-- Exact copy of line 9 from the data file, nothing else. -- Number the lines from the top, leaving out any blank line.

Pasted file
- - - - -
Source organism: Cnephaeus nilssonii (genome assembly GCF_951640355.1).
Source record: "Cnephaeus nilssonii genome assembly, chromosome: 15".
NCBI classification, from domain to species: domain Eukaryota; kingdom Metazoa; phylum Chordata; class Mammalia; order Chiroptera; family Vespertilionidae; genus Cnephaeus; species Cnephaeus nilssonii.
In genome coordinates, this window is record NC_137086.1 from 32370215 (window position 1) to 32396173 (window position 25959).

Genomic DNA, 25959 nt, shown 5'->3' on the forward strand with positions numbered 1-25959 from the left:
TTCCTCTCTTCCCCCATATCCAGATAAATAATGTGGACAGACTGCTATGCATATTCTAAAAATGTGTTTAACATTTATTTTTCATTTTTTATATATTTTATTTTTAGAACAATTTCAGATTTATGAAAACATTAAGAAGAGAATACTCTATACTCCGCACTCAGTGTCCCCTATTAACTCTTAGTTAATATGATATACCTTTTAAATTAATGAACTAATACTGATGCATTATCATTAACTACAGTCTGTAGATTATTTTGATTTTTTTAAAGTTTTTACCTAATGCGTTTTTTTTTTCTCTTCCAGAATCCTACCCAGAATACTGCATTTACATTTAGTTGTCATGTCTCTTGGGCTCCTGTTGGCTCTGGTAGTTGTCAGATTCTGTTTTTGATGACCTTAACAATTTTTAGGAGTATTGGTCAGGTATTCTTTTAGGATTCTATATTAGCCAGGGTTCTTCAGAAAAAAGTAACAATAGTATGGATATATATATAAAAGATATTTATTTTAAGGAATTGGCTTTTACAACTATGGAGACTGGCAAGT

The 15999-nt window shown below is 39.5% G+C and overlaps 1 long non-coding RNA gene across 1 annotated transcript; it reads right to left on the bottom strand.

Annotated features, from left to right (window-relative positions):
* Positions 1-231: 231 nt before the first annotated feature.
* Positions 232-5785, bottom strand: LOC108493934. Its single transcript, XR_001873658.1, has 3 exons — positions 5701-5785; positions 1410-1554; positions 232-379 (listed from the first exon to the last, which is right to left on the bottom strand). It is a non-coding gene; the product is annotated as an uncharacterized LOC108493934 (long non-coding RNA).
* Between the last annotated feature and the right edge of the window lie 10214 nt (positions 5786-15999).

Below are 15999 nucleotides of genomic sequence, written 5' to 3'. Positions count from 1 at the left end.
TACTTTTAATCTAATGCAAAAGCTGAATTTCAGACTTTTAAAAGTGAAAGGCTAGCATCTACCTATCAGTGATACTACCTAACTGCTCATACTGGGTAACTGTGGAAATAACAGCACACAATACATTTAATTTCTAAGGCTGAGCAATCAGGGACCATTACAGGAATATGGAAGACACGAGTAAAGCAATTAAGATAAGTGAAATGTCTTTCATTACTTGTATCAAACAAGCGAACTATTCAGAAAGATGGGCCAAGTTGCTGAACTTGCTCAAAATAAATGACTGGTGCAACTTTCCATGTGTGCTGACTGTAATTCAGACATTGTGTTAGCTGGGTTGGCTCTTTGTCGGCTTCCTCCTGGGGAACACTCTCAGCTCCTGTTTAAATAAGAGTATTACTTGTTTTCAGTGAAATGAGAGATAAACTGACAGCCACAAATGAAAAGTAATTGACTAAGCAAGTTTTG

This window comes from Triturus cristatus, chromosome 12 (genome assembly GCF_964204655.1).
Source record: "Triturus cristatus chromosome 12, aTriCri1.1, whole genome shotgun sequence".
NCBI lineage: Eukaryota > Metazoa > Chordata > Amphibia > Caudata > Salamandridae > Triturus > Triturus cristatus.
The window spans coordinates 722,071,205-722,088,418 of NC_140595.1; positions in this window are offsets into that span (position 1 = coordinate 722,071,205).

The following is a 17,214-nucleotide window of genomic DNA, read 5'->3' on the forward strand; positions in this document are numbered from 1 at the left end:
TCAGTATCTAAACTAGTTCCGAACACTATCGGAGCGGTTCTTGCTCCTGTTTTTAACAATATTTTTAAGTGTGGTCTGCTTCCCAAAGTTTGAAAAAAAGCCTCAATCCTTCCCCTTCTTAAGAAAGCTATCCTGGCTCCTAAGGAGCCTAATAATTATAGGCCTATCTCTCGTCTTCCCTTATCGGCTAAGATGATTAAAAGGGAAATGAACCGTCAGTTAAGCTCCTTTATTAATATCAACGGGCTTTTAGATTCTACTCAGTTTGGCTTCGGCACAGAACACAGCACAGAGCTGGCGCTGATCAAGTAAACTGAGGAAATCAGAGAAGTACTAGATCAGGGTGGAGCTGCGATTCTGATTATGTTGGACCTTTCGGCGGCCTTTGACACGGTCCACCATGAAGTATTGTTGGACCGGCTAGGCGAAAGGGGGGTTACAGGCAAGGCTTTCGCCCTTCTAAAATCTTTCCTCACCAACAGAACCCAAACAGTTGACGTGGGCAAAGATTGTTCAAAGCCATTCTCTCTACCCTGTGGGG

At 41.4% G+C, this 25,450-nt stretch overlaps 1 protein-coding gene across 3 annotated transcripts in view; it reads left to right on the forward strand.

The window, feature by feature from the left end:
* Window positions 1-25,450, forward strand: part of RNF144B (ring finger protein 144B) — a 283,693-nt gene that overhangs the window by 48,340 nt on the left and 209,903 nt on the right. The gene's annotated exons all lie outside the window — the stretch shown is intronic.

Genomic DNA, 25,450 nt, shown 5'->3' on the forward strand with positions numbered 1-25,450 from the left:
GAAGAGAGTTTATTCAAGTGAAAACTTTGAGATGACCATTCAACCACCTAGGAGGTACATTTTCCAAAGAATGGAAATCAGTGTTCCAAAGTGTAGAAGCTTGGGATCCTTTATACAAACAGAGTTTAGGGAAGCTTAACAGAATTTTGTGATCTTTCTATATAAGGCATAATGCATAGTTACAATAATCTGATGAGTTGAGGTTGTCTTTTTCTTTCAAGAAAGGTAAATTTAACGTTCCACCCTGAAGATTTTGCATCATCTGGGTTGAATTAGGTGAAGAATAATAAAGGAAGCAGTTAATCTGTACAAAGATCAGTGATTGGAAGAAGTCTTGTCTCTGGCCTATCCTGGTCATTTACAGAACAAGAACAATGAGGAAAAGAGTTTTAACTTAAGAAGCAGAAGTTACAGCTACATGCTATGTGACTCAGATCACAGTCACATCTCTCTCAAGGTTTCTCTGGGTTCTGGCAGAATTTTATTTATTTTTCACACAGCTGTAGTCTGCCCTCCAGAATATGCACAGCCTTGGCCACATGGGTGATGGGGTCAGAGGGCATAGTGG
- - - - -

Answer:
* Positions 1-231: 231 nt before the first annotated feature.